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Elections in Africa Not Off to Good Start

Friday February 16, 2024 (HMC) – The democratic process in sub-Saharan Africa is not off to a good start in what is supposed to be a busy election year.

The small island nation of Comoros was the first to host presidential elections in 2024. Incumbent president Azali Assoumani – a former military officer who first came to power in a coup in 1999 – won a fourth term.

Sahel Region

Election results were immediately rejected by the opposition, triggering violent protests that killed one and injured 25.

Next on the list was supposed to be Mali, followed by Senegal, but elections were postponed in both countries. Mali is ruled by Assimi Goita and right? a military junta that overthrew a democratically elected government in 2020.

At the time, Goita promised to return the country to civilian rule but eventually had a second coup months later, forcing out the chosen transitional civilian leaders.

Edgar Githua of the United States International University-Africa told VOA OK? that elections may not take place in Sahel countries that have recently experienced coups.

“Burkina Faso, Mali, Niger, have promised they are going to transition, they will not … All these military juntas are trained military soldiers, they do not know how to govern. The learning curve to learn how to govern is too long.”

Earlier this month, in an unprecedented move, Senegalese President Macky Sall announced that elections will be delayed because of allegations of corruption in election-related cases and the disqualification of some leading candidates.

Some in the opposition called the delay a constitutional coup, though in July, Sall said he would not seek a third term after deadly clashes protesting his possible run for another term.

Lloyd Kuveya, of the University of Pretoria law school in South Africa told VOA it seems like Sall wants to stay a little longer.

“Can we really trust Macky Sall? Everybody knows that his intentions were going for a third term, and if it hadn’t been for the protests of the people of Senegal, I am quite sure he would’ve gone ahead to change the constitution.”

On Thursday, Senegal’s top election authority, the constitutional council, ruled that delaying the elections was not in line with the constitution. It is not clear if elections will still be held as previously planned on February 25, as many candidates had suspended their campaigning due to the postponement.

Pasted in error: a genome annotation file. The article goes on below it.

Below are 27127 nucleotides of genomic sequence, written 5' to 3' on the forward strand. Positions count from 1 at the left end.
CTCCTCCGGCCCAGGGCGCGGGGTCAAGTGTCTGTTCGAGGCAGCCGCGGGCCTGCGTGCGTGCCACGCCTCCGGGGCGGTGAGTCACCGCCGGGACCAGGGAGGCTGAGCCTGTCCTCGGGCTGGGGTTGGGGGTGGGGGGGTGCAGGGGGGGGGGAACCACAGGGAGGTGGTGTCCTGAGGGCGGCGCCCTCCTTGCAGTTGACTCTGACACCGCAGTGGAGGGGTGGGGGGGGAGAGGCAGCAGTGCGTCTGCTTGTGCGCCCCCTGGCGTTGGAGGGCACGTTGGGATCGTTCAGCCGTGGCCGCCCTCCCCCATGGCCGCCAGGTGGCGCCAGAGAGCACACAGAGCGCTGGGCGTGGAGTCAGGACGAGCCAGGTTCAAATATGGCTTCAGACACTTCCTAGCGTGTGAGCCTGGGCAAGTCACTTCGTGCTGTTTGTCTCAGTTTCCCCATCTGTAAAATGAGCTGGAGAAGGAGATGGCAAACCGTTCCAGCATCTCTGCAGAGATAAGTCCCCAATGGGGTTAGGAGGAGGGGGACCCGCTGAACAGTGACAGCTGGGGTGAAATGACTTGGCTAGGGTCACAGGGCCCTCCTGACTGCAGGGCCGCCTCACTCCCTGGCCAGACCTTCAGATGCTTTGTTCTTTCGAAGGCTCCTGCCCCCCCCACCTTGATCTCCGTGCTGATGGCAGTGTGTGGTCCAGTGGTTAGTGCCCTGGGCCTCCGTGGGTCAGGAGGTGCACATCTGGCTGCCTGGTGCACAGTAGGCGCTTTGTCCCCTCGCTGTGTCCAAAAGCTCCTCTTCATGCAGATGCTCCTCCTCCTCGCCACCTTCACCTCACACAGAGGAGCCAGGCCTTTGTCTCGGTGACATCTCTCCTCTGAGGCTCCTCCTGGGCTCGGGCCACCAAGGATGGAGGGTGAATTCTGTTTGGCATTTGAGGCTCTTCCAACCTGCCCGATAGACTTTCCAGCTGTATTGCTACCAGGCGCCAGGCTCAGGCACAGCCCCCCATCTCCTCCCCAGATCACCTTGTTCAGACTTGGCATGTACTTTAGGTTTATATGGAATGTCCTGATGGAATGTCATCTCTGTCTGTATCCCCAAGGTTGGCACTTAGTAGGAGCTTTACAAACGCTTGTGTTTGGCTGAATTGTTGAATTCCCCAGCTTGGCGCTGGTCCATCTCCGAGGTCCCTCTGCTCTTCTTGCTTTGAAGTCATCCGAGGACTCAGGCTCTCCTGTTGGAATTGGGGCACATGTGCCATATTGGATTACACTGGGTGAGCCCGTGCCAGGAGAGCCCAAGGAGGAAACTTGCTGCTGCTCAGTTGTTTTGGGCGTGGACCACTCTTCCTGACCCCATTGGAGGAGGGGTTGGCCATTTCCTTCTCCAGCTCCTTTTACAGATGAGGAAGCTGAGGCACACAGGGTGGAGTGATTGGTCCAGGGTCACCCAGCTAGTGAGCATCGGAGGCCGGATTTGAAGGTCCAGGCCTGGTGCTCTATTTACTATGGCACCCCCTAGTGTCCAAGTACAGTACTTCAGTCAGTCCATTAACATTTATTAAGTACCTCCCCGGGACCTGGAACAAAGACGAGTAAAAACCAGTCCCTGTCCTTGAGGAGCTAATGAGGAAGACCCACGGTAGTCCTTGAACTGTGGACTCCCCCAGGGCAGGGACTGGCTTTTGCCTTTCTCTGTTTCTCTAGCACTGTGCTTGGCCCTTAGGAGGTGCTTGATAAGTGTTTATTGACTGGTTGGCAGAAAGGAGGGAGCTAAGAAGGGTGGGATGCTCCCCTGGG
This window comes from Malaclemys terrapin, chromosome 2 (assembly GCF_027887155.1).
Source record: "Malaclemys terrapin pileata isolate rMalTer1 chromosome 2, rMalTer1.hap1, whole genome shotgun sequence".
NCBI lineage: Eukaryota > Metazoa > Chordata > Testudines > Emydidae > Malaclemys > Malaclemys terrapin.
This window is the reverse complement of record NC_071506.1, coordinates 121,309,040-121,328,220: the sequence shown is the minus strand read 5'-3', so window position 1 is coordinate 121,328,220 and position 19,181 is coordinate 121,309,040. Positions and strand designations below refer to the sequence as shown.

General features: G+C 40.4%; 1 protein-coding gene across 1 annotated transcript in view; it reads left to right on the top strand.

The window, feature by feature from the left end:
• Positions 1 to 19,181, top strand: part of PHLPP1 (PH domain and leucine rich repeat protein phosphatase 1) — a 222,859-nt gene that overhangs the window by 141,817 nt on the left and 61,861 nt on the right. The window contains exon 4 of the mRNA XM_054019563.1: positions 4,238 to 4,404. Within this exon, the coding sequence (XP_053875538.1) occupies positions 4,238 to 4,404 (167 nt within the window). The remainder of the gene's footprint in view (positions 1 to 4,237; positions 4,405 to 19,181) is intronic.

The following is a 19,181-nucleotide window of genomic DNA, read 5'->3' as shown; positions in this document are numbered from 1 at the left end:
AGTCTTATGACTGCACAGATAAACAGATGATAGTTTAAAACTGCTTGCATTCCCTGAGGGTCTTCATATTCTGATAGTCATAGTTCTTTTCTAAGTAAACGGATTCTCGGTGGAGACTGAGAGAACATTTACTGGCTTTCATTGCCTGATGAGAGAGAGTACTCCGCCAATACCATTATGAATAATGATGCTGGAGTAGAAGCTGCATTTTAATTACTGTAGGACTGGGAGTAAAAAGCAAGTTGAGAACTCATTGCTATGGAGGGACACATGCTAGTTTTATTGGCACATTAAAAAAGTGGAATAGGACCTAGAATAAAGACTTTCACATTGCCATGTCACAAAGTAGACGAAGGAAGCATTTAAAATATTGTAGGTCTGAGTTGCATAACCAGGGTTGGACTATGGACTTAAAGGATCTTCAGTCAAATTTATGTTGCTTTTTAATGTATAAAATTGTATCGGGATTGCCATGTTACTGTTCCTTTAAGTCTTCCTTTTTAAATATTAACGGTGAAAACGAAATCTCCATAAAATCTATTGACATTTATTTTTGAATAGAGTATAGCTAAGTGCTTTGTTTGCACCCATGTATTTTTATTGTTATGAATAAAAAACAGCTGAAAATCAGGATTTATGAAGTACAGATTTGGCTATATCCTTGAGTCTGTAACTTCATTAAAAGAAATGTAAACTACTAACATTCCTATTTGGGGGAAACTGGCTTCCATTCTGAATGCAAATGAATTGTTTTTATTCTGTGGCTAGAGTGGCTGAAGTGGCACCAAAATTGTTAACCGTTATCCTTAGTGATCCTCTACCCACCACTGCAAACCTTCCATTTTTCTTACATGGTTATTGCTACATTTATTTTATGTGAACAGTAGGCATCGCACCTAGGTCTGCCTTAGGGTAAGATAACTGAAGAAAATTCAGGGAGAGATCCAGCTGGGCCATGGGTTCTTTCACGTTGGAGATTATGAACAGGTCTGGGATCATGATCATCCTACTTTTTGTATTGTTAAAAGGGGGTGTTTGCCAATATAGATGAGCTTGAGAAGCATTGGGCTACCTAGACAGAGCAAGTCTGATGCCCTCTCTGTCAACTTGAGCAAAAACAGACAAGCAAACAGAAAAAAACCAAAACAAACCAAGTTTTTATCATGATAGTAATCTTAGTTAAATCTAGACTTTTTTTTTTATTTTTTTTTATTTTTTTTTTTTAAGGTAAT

Senegal has been seen as a beacon of democracy in a region plagued by coups as Momadou Thior, Senegalese journalist and political analyst recently told VOA.

“We witnessed, in 2000, the first change in power with the opposition leader then named Abdoulaye Wade defeating the incumbent President [Abdou] Diouf, who was in power for 20 years, and 12 years later, the current president, Macky Sall, defeating the same Abdoulaye Wade after 12 years in power.”

East Africa

In East Africa, Rwanda has had the same president since 2000. While some analysts credit Paul Kagame for bringing unity and economic development to Rwanda after the country’s OK? genocide, others question his popularity within the country.

“Rwanda is the paradox of Africa. Paradox of Africa because the Rwandese themselves are afraid to talk about their own elections. If you have a vote where 98% votes for one candidate, that is a red flag. Nobody is that popular in this world,” Githua said.

He said Kagame will once again win the elections with over 90% of the vote in his favor but said he is more worried about the post-Kagame era.

“Rwandese democracy is not mature because we’ve had some very negative experiences of past leaders who’ve tried to run against Kagame, the system kind of muzzles them. …The bigger question for me in Rwanda is not even the elections they will have right now. Are they ready for that political landscape if Paul Kagame says he’s walking away?”

A 2022 Human Rights Watch report said the space for political opposition, civil society, and media remained closed in Rwanda.

Southern Africa

In South Africa, the African National Congress has been governing since 1994, when Nelson Mandela was elected president following the end of apartheid in the early 1990s, but there may not be business as usual, Kuveya says.

“The ANC will win the elections but not with an outright majority. It’ll be below 50[%],OK? and therefore, the African National Congress must brace for coalition politics although they are saying there will never be [a] coalition, they are going to win outright.”

He said allegations of corruption, scandals, and disunity within the ANC – as former president Jacob Zuma recently said he will vote for a different party – are already helping the opposition, including the Economic Freedom Fighters party led by Julius Malema, a former ANC youth leader.

 

Source VOA

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